Today a small square marks the spot of the scaffold on Tower Hill where more than 125 prisoners, including five of Anne’s loyal subjects, lost their lives. The court attempted to turn its back on these bloody events; however two poems, attributed to Thomas Wyatt (although not all historians agree with this attribution), In Mourning wise since daily I increase and Innocentia Veritas Viat Fides Circumdederunt me intimici me, ensured that they would not be forgotten.
In the latter, Wyatt reflects on the fate of those who rose high at court and experienced a reversal of fortune. He ends each verse with a Latin phrase that roughly translates as ‘Thunder rolls around the throne’. Verse three speaks for itself:
These bloody days have broken my heart.
My lust, my youth did them depart,
And blind desire of estate.
Who hastes to climb seeks to revert.
Of truth, circa Regna tonat.
Common Myths about Anne Boleyn and the Tower
Myth One: Anne Boleyn and Traitor’s Gate
On 2 May 1536, Queen Anne was arrested and transported from Greenwich to the Tower of London in full daylight. It is often said that Anne entered the Tower via Traitor’s Gate, the gate below St Thomas’s Tower, but this is incorrect. In Charles Wriothesley’s A Chronicle of England during the Reigns of the Tudors, from A.D.
1485 to 1559 Vol. 1, he states that:
Anne Bolleine was brought to the Towre of London by my Lord Chauncelor, the Duke of Norfolke, Mr. Secretarie, and Sir William Kingston, Constable of the Tower; and when she came to the court gate, entring in, she fell downe on her knees before the said lordes, beseeching God to helpe her as she was not giltie of her a accusement, and also desired the said lordes to beseech the Kinges grace to be good unto her, and so they left her their prisoner.
Court Gate was also referred to as Towergate and if we look closely at the plan of the Tower of London labelled A True and Exact Draught of the TOWER LIBERTIES, survey’d in the Year 1597 by GULIELMUS HAIWARD and J. GASCOYNE, and compare it to a plan of the Tower of London today, it is clear that the building that is labeled ‘The Tower at the Gate’ is today known as the Byward Tower. In the fifteenth and sixteenth centuries, when arriving at the Tower, royalty often used this private entrance, which gave access to the Tower from the wharf. Although originally constructed by Edward I, the gate through which Anne passed dates from the fifteenth century and this and the drawbridge can still be seen today. After disembarking the boat and climbing the stairs (today called the Queen’s Stairs) on to the wharf, Anne would have crossed the drawbridge – necessary as the moat was filled until 1843 – and entered the Byward postern gate, exiting onto Water Lane. From here it is unclear exactly what route she took but it would have only been a short walk to the entrance of the royal lodgings where she would spend her imprisonment.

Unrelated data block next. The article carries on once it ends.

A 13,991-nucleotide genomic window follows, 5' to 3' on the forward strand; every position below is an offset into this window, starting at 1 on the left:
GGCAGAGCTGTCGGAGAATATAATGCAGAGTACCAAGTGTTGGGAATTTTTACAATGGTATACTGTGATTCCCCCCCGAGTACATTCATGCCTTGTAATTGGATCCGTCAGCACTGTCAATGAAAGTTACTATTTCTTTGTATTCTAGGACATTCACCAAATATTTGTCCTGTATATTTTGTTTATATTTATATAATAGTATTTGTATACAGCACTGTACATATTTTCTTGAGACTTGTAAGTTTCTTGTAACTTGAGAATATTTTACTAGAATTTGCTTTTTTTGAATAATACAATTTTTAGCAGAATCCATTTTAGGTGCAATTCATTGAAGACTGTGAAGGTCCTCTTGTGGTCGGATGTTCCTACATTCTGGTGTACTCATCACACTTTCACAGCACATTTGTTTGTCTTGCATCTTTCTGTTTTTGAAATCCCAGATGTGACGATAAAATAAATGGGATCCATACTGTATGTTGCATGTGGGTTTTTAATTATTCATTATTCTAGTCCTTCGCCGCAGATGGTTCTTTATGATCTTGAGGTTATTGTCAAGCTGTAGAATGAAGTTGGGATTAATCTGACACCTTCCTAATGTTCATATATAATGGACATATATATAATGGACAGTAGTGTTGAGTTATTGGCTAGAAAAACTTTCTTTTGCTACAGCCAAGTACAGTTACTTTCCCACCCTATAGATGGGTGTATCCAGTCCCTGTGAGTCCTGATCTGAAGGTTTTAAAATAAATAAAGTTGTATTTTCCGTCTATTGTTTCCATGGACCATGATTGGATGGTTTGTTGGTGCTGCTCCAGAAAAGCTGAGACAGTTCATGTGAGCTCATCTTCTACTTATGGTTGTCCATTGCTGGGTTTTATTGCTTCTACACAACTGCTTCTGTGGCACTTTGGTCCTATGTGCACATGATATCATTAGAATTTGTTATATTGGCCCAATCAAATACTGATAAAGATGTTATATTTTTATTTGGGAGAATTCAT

Anne was not the only high-ranking prisoner said to have entered via this gate. Her daughter, Princess Elizabeth, followed in her mother’s footsteps when she arrived at the Tower as a prisoner on 18 March 1554. Her mind must have been plagued with thoughts of her mother’s dreadful end only eighteen years earlier.
Myth Two: Where Was Anne Imprisoned in the Tower?
Contrary to recent popular films and television series about Anne and the Tudors, Anne Boleyn was not kept in a cell during her imprisonment. Quite befitting her status as queen, she was housed in the same considerable splendour she had known in 1533, occupying the same queen’s lodgings as have been described above for the entire duration of her stay at the Tower.
Myth Three: Anne’s Final Walk to the Scaffold Site